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How to "Show" Instead of "Tell" for Fascinating Storytelling

Posted by Kristen Hamilton on February 11, 2018 at 5:55 PM

“Be sure to show—don’t tell—what’s going on in your story.”

As a writer, you’ve probably heard these words of advice many times before (maybe even from me!). But what does it mean? What’s the difference between showing and telling? When you "tell" information, you’re informing your reader of something (i.e., He’s tall.) Instead, good writing is comprised of "showing" readers (i.e., When he stood, his head brushed against the ceiling) and allowing them to make that connection for themselves.

Showing (instead of telling) is the key to fascinating storytelling—and writing good, hard-to-put-down books.

In other words, “telling” is boring, straightforward information—while “showing” is vivid and creative, truly bringing the scene and overall story to life. The writer who can effectively “show” an important scene is perceived as more knowledgeable and skillful in the eyes of editors and publishers alike. But how do you do it?



Instead of "telling" that a character is angry, "show" it: She might ball her fists, grit her teeth, or her face might turn red. "Showing" something, especially an important scene, is a key part of writing well.

Let’s work through some examples.

Telling: She daydreamed that she and Mr. Woods were buck naked, making out in the shower.
Showing: She imagined the feel of his wet fingertips over her body, and the taste of his tongue on hers. She could feel the droplets of water as the shower rained down upon them…

Telling: I was sitting in church listening to the priest when my mom told me it was time to go.
Showing: I shifted on my seat, the hard wood uncomfortable after I had sat for so long. Ahead of me, the priest said a prayer, the words quiet on his lips. I leaned forward, straining to hear him, when I felt someone touch my shoulder. “Sarah,” my mother said next to me, “it’s time to go.”

Telling: The soldiers marched ahead confidently, receiving occasional arrows from their enemies.
Showing: The soldiers marched forward, their heads held high. Occasional enemies’ arrows parried through the air, deflecting off their armor with a near-silent clink.

What are 3 quick ways to show (not tell) a scene?

1. Incorporate action and dialogue. Use strong verbs—She stormed across the room works better than She walked angrily across the room. (When possible, avoid adverbs in general, especially those that end in -ly.) Bonus points for dialogue and action, which can especially help with character and scene development.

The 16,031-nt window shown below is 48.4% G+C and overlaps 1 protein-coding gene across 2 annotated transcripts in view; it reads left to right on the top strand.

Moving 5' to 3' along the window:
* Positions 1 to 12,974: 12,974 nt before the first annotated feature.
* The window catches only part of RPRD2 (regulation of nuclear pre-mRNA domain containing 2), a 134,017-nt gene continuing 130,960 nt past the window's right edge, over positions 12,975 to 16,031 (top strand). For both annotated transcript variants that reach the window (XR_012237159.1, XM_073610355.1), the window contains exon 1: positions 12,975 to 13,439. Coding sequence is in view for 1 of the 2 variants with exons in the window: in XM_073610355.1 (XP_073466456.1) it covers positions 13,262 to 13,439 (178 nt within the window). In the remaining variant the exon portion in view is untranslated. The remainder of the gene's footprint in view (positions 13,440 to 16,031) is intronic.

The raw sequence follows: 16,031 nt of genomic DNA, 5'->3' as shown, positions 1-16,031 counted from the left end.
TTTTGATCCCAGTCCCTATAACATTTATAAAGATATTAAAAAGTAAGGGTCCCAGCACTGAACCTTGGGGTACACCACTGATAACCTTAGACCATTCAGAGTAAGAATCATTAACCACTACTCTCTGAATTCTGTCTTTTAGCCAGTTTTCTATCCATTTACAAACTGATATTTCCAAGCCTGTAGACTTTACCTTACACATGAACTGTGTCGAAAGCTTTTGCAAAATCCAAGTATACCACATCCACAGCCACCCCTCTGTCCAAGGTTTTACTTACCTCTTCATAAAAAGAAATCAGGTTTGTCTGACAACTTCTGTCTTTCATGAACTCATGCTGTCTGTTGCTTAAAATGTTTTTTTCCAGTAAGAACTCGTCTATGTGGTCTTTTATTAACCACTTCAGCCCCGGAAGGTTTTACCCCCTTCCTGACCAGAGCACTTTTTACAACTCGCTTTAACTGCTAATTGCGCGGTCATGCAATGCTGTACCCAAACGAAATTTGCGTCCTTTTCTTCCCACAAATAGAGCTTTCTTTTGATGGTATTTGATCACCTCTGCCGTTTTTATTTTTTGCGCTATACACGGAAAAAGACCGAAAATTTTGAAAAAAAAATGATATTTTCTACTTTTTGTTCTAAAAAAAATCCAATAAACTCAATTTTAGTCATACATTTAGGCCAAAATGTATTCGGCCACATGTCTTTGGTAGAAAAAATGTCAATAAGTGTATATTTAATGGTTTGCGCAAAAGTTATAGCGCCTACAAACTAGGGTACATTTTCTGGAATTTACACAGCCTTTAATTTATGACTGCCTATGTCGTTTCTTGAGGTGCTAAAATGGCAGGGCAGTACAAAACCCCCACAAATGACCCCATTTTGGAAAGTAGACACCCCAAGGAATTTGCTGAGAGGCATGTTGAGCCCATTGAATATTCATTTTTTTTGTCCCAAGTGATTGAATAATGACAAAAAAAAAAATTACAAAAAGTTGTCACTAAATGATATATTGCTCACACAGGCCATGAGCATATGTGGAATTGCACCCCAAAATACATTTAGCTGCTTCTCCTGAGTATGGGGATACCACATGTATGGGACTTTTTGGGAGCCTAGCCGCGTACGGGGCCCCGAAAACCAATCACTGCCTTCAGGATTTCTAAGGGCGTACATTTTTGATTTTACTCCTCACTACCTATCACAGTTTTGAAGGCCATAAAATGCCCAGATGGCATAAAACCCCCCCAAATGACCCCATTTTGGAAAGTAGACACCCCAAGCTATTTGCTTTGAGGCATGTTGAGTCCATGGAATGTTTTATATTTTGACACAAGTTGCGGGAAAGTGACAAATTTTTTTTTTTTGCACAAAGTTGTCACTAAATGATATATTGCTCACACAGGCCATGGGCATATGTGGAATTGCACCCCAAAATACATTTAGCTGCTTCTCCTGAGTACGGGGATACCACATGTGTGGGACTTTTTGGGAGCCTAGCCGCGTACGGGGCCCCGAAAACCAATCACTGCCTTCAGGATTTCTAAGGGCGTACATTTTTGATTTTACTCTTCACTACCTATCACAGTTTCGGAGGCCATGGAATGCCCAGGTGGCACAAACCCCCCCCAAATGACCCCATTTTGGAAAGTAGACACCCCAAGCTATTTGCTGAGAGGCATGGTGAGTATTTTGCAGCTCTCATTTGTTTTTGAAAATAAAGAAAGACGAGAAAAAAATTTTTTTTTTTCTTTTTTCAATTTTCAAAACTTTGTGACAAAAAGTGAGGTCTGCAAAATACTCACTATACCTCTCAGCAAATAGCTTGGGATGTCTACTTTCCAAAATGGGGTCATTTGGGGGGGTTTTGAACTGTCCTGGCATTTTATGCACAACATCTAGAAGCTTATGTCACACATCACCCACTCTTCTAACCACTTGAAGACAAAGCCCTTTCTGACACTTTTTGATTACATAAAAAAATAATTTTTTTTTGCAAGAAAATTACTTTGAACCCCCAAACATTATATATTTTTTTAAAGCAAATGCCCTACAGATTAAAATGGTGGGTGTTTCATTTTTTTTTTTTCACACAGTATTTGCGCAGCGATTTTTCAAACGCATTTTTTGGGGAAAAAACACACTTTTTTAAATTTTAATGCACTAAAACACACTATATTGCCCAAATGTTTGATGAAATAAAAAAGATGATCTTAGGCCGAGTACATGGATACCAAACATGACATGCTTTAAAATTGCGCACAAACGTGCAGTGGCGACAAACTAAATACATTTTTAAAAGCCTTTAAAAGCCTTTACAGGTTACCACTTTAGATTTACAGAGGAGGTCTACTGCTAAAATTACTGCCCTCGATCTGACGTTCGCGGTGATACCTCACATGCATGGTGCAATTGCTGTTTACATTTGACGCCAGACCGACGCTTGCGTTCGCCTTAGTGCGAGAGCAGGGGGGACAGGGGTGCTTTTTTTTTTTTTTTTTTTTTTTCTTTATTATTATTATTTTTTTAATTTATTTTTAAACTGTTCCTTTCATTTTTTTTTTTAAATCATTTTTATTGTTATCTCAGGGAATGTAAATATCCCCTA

2. Be descriptive and specific, not general. Show the action by being specific, especially when it makes a difference to the story. Keep your descriptions concrete and specific, not vague and ambiguous.

3. Use sensory details. Tap into the five senses—sight, sound, taste, touch, and smell—to give better descriptions of the worlds your characters live in. Minor details such as these can really fill out your novel and make the story and its characters come to life. 

Incorporating these 3 elements helps cut down on the “telling” in your story and draws readers in with more “showing.”



But wait! It’s not always necessary to “show” every single detail (in fact, it would be overkill if you did!) When you’re just giving some basic information—such as a character getting ready for the day—it’s not necessary to “show” this. Reserve “showing” for scenes of importance (those which show a conflict, a turning point, a setback or obstacle, or a crisis that your character must deal with). No matter what, structure your book so that you regularly include an actual “shown” scene to keep readers’ attention and to bring the story to life!

A book that is too much “telling” and not enough “showing” is…well, boring. Add detail or “show” what’s going on to expand on important moments and draw the reader into the story. A good book is nothing without detailed narration and action on the page.



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Book editor Kristen Hamilton is the owner and sole employee of

Kristen Corrects, Inc., where she provides manuscript editing

services for traditionally and self-publishing authors. Several

authors whose books she has edited have won awards and have

topped Amazon's best sellers lists.


Reading is Kristen's passion, so when the workday is over, she

can usually be found curled up with a good book alongside her

four cats. She loves watching cat videos and scary movies,

eating pizza, teaching herself French, and traveling, and she is

likely planning her next vacation. She lives outside of Boise, ID.


Categories: writing

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